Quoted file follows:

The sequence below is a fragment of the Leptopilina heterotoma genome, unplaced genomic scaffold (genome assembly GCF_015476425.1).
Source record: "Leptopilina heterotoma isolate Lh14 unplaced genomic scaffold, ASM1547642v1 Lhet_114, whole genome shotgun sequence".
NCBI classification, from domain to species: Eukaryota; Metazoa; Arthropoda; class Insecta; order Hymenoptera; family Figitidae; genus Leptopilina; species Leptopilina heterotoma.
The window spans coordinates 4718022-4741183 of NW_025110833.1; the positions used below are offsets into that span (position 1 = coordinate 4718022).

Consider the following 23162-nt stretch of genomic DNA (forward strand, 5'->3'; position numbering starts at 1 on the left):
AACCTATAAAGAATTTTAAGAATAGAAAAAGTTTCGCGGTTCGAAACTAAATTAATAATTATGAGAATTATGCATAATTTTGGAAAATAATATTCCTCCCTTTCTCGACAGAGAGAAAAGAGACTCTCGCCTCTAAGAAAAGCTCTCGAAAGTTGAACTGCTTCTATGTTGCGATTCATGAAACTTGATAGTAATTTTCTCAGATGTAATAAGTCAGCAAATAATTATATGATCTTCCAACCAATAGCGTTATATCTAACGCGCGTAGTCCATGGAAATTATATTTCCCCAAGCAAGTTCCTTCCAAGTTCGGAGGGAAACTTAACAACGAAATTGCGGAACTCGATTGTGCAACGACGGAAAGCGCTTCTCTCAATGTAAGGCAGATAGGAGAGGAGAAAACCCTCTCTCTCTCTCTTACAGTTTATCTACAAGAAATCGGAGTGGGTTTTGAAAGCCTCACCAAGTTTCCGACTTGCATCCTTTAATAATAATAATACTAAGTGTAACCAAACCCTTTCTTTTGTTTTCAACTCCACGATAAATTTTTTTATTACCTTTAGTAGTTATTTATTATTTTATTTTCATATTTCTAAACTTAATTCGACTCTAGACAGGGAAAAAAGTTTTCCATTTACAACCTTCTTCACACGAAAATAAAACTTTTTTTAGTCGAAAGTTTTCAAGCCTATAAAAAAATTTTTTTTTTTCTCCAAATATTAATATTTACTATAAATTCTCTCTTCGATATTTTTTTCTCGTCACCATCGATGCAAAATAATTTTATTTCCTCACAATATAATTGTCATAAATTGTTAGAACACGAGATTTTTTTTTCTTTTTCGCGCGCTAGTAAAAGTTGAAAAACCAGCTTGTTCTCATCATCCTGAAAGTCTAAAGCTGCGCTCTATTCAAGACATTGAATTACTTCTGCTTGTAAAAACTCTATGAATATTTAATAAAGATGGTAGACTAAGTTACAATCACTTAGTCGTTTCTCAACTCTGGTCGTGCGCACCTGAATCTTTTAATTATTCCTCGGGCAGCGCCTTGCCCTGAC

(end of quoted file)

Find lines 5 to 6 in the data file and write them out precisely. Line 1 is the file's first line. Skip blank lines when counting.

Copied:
Consider the following 23162-nt stretch of genomic DNA (forward strand, 5'->3'; position numbering starts at 1 on the left):
AACCTATAAAGAATTTTAAGAATAGAAAAAGTTTCGCGGTTCGAAACTAAATTAATAATTATGAGAATTATGCATAATTTTGGAAAATAATATTCCTCCCTTTCTCGACAGAGAGAAAAGAGACTCTCGCCTCTAAGAAAAGCTCTCGAAAGTTGAACTGCTTCTATGTTGCGATTCATGAAACTTGATAGTAATTTTCTCAGATGTAATAAGTCAGCAAATAATTATATGATCTTCCAACCAATAGCGTTATATCTAACGCGCGTAGTCCATGGAAATTATATTTCCCCAAGCAAGTTCCTTCCAAGTTCGGAGGGAAACTTAACAACGAAATTGCGGAACTCGATTGTGCAACGACGGAAAGCGCTTCTCTCAATGTAAGGCAGATAGGAGAGGAGAAAACCCTCTCTCTCTCTCTTACAGTTTATCTACAAGAAATCGGAGTGGGTTTTGAAAGCCTCACCAAGTTTCCGACTTGCATCCTTTAATAATAATAATACTAAGTGTAACCAAACCCTTTCTTTTGTTTTCAACTCCACGATAAATTTTTTTATTACCTTTAGTAGTTATTTATTATTTTATTTTCATATTTCTAAACTTAATTCGACTCTAGACAGGGAAAAAAGTTTTCCATTTACAACCTTCTTCACACGAAAATAAAACTTTTTTTAGTCGAAAGTTTTCAAGCCTATAAAAAAATTTTTTTTTTTCTCCAAATATTAATATTTACTATAAATTCTCTCTTCGATATTTTTTTCTCGTCACCATCGATGCAAAATAATTTTATTTCCTCACAATATAATTGTCATAAATTGTTAGAACACGAGATTTTTTTTTCTTTTTCGCGCGCTAGTAAAAGTTGAAAAACCAGCTTGTTCTCATCATCCTGAAAGTCTAAAGCTGCGCTCTATTCAAGACATTGAATTACTTCTGCTTGTAAAAACTCTATGAATATTTAATAAAGATGGTAGACTAAGTTACAATCACTTAGTCGTTTCTCAACTCTGGTCGTGCGCACCTGAATCTTTTAATTATTCCTCGGGCAGCGCCTTGCCCTGAC